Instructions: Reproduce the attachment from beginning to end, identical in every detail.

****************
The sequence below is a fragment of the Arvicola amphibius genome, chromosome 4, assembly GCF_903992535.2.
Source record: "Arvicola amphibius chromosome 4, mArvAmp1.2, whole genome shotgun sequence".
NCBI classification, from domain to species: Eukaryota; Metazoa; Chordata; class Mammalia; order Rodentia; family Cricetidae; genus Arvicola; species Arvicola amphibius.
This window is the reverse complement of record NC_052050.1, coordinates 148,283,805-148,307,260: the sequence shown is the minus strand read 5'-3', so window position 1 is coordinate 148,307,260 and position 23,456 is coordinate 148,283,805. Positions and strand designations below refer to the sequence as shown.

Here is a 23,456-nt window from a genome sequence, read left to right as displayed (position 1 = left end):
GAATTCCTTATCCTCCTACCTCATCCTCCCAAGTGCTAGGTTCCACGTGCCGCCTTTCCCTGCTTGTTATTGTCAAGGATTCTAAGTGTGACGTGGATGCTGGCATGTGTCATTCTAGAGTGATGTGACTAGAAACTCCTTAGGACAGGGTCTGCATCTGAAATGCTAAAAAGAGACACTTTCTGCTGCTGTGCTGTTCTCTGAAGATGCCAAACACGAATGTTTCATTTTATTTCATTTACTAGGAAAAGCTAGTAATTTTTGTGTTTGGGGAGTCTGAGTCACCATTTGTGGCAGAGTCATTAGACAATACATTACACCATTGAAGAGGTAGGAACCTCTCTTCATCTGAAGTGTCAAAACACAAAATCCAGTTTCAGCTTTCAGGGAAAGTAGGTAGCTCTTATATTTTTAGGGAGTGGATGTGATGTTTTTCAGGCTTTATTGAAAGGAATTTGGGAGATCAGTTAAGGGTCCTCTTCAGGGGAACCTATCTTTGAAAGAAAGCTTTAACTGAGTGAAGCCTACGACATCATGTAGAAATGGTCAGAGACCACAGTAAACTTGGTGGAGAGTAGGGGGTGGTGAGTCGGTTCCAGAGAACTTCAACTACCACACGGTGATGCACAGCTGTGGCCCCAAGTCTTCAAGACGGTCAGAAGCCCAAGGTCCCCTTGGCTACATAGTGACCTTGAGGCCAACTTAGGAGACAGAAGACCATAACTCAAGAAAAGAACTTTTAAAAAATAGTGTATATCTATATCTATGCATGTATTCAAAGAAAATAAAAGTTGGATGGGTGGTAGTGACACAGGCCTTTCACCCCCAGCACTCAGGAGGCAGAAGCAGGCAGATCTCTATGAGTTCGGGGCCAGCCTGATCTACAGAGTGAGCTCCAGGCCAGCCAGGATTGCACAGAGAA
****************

The sequence below is a fragment of the Arvicola amphibius genome, chromosome 4, assembly GCF_903992535.2.
Source record: "Arvicola amphibius chromosome 4, mArvAmp1.2, whole genome shotgun sequence".
NCBI classification, from domain to species: Eukaryota; Metazoa; Chordata; class Mammalia; order Rodentia; family Cricetidae; genus Arvicola; species Arvicola amphibius.
This window is the reverse complement of record NC_052050.1, coordinates 148,283,805-148,307,260: the sequence shown is the minus strand read 5'-3', so window position 1 is coordinate 148,307,260 and position 23,456 is coordinate 148,283,805. Positions and strand designations below refer to the sequence as shown.

Here is a 23,456-nt window from a genome sequence, read left to right as displayed (position 1 = left end):
GAATTCCTTATCCTCCTACCTCATCCTCCCAAGTGCTAGGTTCCACGTGCCGCCTTTCCCTGCTTGTTATTGTCAAGGATTCTAAGTGTGACGTGGATGCTGGCATGTGTCATTCTAGAGTGATGTGACTAGAAACTCCTTAGGACAGGGTCTGCATCTGAAATGCTAAAAAGAGACACTTTCTGCTGCTGTGCTGTTCTCTGAAGATGCCAAACACGAATGTTTCATTTTATTTCATTTACTAGGAAAAGCTAGTAATTTTTGTGTTTGGGGAGTCTGAGTCACCATTTGTGGCAGAGTCATTAGACAATACATTACACCATTGAAGAGGTAGGAACCTCTCTTCATCTGAAGTGTCAAAACACAAAATCCAGTTTCAGCTTTCAGGGAAAGTAGGTAGCTCTTATATTTTTAGGGAGTGGATGTGATGTTTTTCAGGCTTTATTGAAAGGAATTTGGGAGATCAGTTAAGGGTCCTCTTCAGGGGAACCTATCTTTGAAAGAAAGCTTTAACTGAGTGAAGCCTACGACATCATGTAGAAATGGTCAGAGACCACAGTAAACTTGGTGGAGAGTAGGGGGTGGTGAGTCGGTTCCAGAGAACTTCAACTACCACACGGTGATGCACAGCTGTGGCCCCAAGTCTTCAAGACGGTCAGAAGCCCAAGGTCCCCTTGGCTACATAGTGACCTTGAGGCCAACTTAGGAGACAGAAGACCATAACTCAAGAAAAGAACTTTTAAAAAATAGTGTATATCTATATCTATGCATGTATTCAAAGAAAATAAAAGTTGGATGGGTGGTAGTGACACAGGCCTTTCACCCCCAGCACTCAGGAGGCAGAAGCAGGCAGATCTCTATGAGTTCGGGGCCAGCCTGATCTACAGAGTGAGCTCCAGGCCAGCCAGGATTGCACAGAGAA